come in Lancaster


Transcript of
A Matter of Life and Death.
Powell & Pressburger 

J: Request your position, request your position, come in Lancaster, come in Lancaster 

P: Position Nil, repeat nil, age 27, 27.  Did you get that? That’s very important. Education interrupted, violently interrupted. Religion church of England, Politics conservative by nature, labour by experience. What’s your name? 

J: I cannot read you, cannot read you, request your position, can you see our signals? 

P: Oh give me my scallop shell of quiet, my staff of faith to walk upon, my strip of joy immortal diet, my bottle of salvation, my gallon? of glory hopes true gage and thus I’ll take my pilgrimage. Sir Walter Raleigh wrote that, I’d rather have written that than flown through Hitler’s legs.

J: I cannot understand you, hello Lancaster, we are sending signals, can you see our signals? come in Lancaster, come in Lancaster, 

flying noise 

P: But at my back I always hear, times winged chariots hurrying near, and yonder all before us lie, deserts of vast eternity. Andy Marvel, What a Marvel. What’s your name?

J: Are you receiving me? repeat are you receiving me? request your position. Come in Lancaster 

P: You seem like a nice girl, I can’t give you my position, instruments gone, crew gone too, all except Bob here my sparks, he’s dead, the rest all bailed out on my orders time 03.35, d’you get that?

J: Crew bailed out 03.35

P:Station Warrenden bomber group A G George, send them a signal got that?

J: Station Warrenden bomber group A apple G george.

P: They’ll be sorry about Bob we all liked him.

J: Hello G George, Hello G George, are you all right? are you going to try to land, do you want a fix?
P:Name’s not G George its P Peter, Peter D Carter, D’s for David,  Squadren Leader Peter Carter. No I’m not going to land, undercarriage is gone, inner port’s on fire, I’m bailing out presently, I’m bailing out. ……Take a telegram.

J: Got your message, received your message, we can hear you, 

P: Telegram to my mother, Mrs Michael Carter, 88 Hamstead Lane, London North West.

J: 88 Hamstead Lane, London 

P: Tell her that I love her, you’ll have to write this for me but what I want her to know is, that I love her very much, that I’ve never shown it to her, not really, but that I’ve loved her always, right up to the end. Give my love to my two sisters too, don’t forget them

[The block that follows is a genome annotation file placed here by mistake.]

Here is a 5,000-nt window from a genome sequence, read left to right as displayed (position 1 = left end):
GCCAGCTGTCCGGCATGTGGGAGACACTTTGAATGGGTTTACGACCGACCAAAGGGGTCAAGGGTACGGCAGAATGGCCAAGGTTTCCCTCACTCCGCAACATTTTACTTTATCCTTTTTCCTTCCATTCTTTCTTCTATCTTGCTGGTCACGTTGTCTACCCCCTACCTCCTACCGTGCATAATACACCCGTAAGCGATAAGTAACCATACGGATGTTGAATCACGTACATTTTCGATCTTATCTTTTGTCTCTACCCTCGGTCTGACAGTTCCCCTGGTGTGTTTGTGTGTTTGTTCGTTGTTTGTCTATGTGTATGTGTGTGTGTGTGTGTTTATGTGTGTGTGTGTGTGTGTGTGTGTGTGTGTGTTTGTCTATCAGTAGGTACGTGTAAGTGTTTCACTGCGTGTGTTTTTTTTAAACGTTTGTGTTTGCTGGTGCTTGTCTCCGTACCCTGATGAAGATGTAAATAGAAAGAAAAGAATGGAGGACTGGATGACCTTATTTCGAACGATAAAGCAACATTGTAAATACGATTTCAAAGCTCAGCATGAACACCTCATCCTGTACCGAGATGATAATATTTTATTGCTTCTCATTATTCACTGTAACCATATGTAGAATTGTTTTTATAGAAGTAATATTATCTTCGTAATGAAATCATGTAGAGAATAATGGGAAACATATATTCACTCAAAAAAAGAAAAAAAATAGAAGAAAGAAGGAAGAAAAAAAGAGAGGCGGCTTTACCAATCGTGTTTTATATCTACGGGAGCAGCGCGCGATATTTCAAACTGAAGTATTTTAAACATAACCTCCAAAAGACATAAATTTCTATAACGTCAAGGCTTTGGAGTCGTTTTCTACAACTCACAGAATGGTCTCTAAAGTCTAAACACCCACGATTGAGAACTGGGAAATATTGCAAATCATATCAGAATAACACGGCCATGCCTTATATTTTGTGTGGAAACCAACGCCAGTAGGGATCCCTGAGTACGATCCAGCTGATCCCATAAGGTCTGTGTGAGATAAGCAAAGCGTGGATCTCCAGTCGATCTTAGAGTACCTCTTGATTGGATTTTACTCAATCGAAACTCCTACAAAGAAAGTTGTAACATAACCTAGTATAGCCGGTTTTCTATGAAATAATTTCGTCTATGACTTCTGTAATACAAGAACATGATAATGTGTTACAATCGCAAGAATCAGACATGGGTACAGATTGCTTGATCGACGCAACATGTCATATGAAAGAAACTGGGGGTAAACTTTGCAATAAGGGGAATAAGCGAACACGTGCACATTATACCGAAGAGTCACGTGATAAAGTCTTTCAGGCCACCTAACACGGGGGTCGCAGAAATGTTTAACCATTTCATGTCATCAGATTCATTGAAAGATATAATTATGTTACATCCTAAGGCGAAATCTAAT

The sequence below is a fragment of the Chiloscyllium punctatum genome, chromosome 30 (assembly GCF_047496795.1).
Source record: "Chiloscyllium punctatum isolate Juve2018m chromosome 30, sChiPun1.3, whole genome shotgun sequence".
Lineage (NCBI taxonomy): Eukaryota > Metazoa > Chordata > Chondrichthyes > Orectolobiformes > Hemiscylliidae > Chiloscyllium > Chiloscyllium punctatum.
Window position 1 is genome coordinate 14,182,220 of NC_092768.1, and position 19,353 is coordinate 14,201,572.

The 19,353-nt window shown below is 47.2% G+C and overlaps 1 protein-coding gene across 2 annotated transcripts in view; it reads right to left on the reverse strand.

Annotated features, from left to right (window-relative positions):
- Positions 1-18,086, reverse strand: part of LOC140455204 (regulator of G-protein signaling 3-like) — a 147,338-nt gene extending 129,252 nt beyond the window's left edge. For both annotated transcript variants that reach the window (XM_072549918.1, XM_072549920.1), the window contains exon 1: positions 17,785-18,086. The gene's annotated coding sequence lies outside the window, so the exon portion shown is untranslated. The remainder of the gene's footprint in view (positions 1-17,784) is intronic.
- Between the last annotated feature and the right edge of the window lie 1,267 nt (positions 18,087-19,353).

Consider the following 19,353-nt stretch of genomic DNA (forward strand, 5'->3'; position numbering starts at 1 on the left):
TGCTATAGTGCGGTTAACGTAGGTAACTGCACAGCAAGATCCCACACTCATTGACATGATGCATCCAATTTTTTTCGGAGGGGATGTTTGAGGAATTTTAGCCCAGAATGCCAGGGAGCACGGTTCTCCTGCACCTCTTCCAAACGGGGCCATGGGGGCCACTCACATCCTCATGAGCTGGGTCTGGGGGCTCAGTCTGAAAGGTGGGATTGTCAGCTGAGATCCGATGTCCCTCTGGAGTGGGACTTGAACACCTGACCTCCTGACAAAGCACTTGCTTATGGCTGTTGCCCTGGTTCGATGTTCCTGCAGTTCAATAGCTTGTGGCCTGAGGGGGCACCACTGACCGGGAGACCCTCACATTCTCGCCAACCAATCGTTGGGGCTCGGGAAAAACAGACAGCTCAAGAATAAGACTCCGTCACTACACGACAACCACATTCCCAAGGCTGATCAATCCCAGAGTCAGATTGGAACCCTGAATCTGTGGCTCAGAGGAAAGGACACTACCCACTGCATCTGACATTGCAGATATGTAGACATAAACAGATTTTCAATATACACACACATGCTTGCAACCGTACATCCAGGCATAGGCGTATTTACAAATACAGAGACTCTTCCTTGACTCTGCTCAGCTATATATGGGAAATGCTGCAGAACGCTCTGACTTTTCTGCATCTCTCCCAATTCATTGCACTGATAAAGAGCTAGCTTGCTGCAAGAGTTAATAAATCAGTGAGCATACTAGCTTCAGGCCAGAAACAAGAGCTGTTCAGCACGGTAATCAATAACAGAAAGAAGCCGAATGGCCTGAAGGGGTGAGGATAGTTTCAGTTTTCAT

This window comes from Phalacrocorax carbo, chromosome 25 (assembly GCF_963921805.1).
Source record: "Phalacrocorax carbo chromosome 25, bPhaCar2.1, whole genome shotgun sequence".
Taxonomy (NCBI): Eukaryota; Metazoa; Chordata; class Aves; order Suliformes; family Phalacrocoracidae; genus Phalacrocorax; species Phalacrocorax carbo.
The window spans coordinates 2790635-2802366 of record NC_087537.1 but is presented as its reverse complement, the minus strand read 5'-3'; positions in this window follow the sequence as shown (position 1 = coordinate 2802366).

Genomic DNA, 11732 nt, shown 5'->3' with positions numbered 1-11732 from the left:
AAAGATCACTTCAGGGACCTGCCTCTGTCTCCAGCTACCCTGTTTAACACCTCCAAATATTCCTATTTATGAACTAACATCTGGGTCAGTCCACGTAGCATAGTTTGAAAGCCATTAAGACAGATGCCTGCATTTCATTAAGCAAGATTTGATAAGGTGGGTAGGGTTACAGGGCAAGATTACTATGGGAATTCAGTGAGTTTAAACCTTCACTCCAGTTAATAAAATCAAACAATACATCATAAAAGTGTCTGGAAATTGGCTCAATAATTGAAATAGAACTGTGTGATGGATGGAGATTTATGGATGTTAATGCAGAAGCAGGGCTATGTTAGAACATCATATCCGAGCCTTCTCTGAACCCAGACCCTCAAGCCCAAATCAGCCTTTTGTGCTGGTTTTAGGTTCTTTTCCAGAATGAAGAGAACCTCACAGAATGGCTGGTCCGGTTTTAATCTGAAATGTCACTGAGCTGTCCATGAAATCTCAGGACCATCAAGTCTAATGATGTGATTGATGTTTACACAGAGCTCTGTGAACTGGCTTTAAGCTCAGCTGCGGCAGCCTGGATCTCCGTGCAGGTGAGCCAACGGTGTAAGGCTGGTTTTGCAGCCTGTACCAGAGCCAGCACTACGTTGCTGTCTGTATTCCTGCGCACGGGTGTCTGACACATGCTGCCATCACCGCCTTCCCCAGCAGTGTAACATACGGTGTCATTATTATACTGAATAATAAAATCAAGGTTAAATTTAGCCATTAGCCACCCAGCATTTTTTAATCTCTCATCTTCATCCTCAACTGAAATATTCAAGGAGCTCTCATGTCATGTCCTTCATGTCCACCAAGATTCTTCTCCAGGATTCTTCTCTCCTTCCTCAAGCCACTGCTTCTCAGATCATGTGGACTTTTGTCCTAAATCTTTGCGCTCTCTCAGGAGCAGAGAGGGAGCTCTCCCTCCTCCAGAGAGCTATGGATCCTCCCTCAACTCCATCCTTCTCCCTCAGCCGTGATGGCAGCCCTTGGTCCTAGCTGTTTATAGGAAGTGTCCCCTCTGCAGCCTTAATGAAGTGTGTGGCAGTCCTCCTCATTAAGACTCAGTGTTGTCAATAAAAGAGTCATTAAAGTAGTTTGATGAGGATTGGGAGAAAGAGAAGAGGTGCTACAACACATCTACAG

J: Received your message, we can hear you, are you wounded? repeat are you wounded? Are you bailing out?

P: What’s your name?

J: June

P:Yes June I’m bailing out, I’m bailing out but there’s a catch, I’ve got no parachute,

J:Hello, hello Peter, do not understand, hello hello peter, can you hear me?

P:Hello June, don’t be afraid its quite simple, we’ve had it and I’d rather jump than fry. After the first 1000 feet what’s the difference I shan’t know anything anyway, I say I hope I haven’t frightened you.

J: No, I’m not frightened

P: Good Girl 

J: Your sparks you said he was dead, hasn’t he got a chute?

P: Cut to ribbons, cannon shell. June? Are you pretty?

J: Not bad I …

P: Can you hear me as well as I can hear you?

J: Yes

P: You’ve got a good voice, you’ve got guts too, its funny I’ve known dozens of girls,  I’ve been in love with some of them but its an American girl whom I’ve never seen and never shall see who’ll hear my last words, its funny, its  rather sweet. June, if you’re around when they pick me up, turn your head away

J: Perhaps we can do something Peter, let me report it. 

P: No, no one can help, only you. Let me do this in my own way. I want to be alone with you June. Where were you born?

J: Boston

P: Mass?

J: Yes 

P: That’s a place to be born, history was made there. Are you in love with anybody, no, no don’t answer that.

J: I could love a man like you Peter

P: I love you June, you’re life and I’m leaving you. Where do you live? On the station?

J: No in a big country house about 5 miles from here, Lee Wood House

P: Old house?

J: Yes very old, 

P: Good I’ll be a ghost and come and see you, you’re not frightened of ghosts are you? It would be awful if you were.

J: I’m not frightened.

P: What time will you be home?

J: Well I’m on duty until 6, I have breakfast in the mess and then I have to cycle half an hour, I often go along the sands. …This is such nonsense. 

P: No it not it’s the best sense I’ve ever heard.  I was lucky to get you June. Can’t be helped about the parachute, I’ll have my wings soon anyway, big white ones. I hope they haven’t gone all modern I’d hate to have a prop instead of wings. What do you think the next worlds like? I’ve got my own ideas

J: Oh Peter

P: I think it starts where this one leaves off or where this one could leave off if we’d listened to Plato and Aristotle and Jesus. With all our little earthly problems solved but with greater ones worth the solving. I’ll know soon enough anyway. I’m signing off now June, goodbye, goodbye June

J: Hello G for George, hello G George, hello G George, hello……….


Not on radio:

P: So long Bob, I’ll see you in a minute. You know what we wear by now, prop or wings.


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